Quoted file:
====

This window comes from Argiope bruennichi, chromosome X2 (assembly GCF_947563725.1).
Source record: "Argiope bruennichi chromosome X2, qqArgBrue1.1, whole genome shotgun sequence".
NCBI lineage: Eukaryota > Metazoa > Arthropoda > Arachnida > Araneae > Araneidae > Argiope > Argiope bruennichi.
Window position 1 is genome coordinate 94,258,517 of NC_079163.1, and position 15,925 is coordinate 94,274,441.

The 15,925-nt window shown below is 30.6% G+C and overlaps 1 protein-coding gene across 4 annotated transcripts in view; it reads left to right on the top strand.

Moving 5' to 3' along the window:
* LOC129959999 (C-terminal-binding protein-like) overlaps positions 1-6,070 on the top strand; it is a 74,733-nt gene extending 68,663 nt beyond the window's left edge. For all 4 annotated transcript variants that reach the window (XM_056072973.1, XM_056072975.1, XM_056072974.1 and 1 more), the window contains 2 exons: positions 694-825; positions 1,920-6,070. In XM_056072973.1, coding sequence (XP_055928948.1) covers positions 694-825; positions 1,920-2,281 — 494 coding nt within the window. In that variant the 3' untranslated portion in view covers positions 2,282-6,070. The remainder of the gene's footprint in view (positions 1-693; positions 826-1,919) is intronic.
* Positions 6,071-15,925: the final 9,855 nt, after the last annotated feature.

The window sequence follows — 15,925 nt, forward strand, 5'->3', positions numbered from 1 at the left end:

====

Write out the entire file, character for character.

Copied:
This window comes from Argiope bruennichi, chromosome X2 (assembly GCF_947563725.1).
Source record: "Argiope bruennichi chromosome X2, qqArgBrue1.1, whole genome shotgun sequence".
NCBI lineage: Eukaryota > Metazoa > Arthropoda > Arachnida > Araneae > Araneidae > Argiope > Argiope bruennichi.
Window position 1 is genome coordinate 94,258,517 of NC_079163.1, and position 15,925 is coordinate 94,274,441.

The 15,925-nt window shown below is 30.6% G+C and overlaps 1 protein-coding gene across 4 annotated transcripts in view; it reads left to right on the top strand.

Moving 5' to 3' along the window:
* LOC129959999 (C-terminal-binding protein-like) overlaps positions 1-6,070 on the top strand; it is a 74,733-nt gene extending 68,663 nt beyond the window's left edge. For all 4 annotated transcript variants that reach the window (XM_056072973.1, XM_056072975.1, XM_056072974.1 and 1 more), the window contains 2 exons: positions 694-825; positions 1,920-6,070. In XM_056072973.1, coding sequence (XP_055928948.1) covers positions 694-825; positions 1,920-2,281 — 494 coding nt within the window. In that variant the 3' untranslated portion in view covers positions 2,282-6,070. The remainder of the gene's footprint in view (positions 1-693; positions 826-1,919) is intronic.
* Positions 6,071-15,925: the final 9,855 nt, after the last annotated feature.

The window sequence follows — 15,925 nt, forward strand, 5'->3', positions numbered from 1 at the left end: